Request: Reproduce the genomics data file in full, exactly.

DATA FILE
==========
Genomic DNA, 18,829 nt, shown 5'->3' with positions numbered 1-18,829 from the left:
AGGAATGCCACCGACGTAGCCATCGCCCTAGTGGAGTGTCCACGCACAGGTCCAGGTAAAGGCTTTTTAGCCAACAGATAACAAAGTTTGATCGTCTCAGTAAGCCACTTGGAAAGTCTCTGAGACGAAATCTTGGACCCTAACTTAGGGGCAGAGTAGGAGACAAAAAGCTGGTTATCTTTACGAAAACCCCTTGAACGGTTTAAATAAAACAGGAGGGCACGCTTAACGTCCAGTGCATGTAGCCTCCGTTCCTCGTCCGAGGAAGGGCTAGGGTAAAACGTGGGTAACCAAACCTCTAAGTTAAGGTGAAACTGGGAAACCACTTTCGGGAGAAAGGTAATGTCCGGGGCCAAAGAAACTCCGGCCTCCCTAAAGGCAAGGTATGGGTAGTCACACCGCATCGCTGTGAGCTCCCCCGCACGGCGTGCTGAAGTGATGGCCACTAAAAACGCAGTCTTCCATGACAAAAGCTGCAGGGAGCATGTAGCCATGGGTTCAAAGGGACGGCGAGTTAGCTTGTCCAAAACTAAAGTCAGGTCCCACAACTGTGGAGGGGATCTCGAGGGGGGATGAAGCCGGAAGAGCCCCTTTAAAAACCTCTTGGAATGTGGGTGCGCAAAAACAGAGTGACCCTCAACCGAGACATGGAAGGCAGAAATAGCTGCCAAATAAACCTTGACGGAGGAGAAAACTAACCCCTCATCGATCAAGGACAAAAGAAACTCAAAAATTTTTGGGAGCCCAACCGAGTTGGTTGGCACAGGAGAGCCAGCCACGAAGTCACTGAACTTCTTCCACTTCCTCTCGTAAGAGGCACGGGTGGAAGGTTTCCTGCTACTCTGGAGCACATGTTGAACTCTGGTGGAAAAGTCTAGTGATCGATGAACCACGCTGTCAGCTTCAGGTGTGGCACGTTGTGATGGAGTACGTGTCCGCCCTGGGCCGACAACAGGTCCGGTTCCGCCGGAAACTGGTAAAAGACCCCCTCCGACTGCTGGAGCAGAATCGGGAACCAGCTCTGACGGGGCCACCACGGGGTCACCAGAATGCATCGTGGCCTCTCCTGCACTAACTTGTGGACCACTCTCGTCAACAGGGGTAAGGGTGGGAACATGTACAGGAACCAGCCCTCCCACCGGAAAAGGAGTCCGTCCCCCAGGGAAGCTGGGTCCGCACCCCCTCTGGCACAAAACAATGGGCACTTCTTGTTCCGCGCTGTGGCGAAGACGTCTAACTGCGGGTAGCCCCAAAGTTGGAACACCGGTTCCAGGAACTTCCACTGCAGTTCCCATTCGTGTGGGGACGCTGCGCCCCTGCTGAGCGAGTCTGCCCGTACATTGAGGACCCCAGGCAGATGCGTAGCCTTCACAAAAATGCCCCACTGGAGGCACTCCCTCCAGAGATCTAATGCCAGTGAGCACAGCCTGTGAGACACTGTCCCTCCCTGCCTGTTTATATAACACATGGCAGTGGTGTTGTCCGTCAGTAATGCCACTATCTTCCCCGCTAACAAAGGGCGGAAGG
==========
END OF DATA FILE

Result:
Genomic DNA, 18,829 nt, shown 5'->3' with positions numbered 1-18,829 from the left:
AGGAATGCCACCGACGTAGCCATCGCCCTAGTGGAGTGTCCACGCACAGGTCCAGGTAAAGGCTTTTTAGCCAACAGATAACAAAGTTTGATCGTCTCAGTAAGCCACTTGGAAAGTCTCTGAGACGAAATCTTGGACCCTAACTTAGGGGCAGAGTAGGAGACAAAAAGCTGGTTATCTTTACGAAAACCCCTTGAACGGTTTAAATAAAACAGGAGGGCACGCTTAACGTCCAGTGCATGTAGCCTCCGTTCCTCGTCCGAGGAAGGGCTAGGGTAAAACGTGGGTAACCAAACCTCTAAGTTAAGGTGAAACTGGGAAACCACTTTCGGGAGAAAGGTAATGTCCGGGGCCAAAGAAACTCCGGCCTCCCTAAAGGCAAGGTATGGGTAGTCACACCGCATCGCTGTGAGCTCCCCCGCACGGCGTGCTGAAGTGATGGCCACTAAAAACGCAGTCTTCCATGACAAAAGCTGCAGGGAGCATGTAGCCATGGGTTCAAAGGGACGGCGAGTTAGCTTGTCCAAAACTAAAGTCAGGTCCCACAACTGTGGAGGGGATCTCGAGGGGGGATGAAGCCGGAAGAGCCCCTTTAAAAACCTCTTGGAATGTGGGTGCGCAAAAACAGAGTGACCCTCAACCGAGACATGGAAGGCAGAAATAGCTGCCAAATAAACCTTGACGGAGGAGAAAACTAACCCCTCATCGATCAAGGACAAAAGAAACTCAAAAATTTTTGGGAGCCCAACCGAGTTGGTTGGCACAGGAGAGCCAGCCACGAAGTCACTGAACTTCTTCCACTTCCTCTCGTAAGAGGCACGGGTGGAAGGTTTCCTGCTACTCTGGAGCACATGTTGAACTCTGGTGGAAAAGTCTAGTGATCGATGAACCACGCTGTCAGCTTCAGGTGTGGCACGTTGTGATGGAGTACGTGTCCGCCCTGGGCCGACAACAGGTCCGGTTCCGCCGGAAACTGGTAAAAGACCCCCTCCGACTGCTGGAGCAGAATCGGGAACCAGCTCTGACGGGGCCACCACGGGGTCACCAGAATGCATCGTGGCCTCTCCTGCACTAACTTGTGGACCACTCTCGTCAACAGGGGTAAGGGTGGGAACATGTACAGGAACCAGCCCTCCCACCGGAAAAGGAGTCCGTCCCCCAGGGAAGCTGGGTCCGCACCCCCTCTGGCACAAAACAATGGGCACTTCTTGTTCCGCGCTGTGGCGAAGACGTCTAACTGCGGGTAGCCCCAAAGTTGGAACACCGGTTCCAGGAACTTCCACTGCAGTTCCCATTCGTGTGGGGACGCTGCGCCCCTGCTGAGCGAGTCTGCCCGTACATTGAGGACCCCAGGCAGATGCGTAGCCTTCACAAAAATGCCCCACTGGAGGCACTCCCTCCAGAGATCTAATGCCAGTGAGCACAGCCTGTGAGACACTGTCCCTCCCTGCCTGTTTATATAACACATGGCAGTGGTGTTGTCCGTCAGTAATGCCACTATCTTCCCCGCTAACAAAGGGCGGAAGG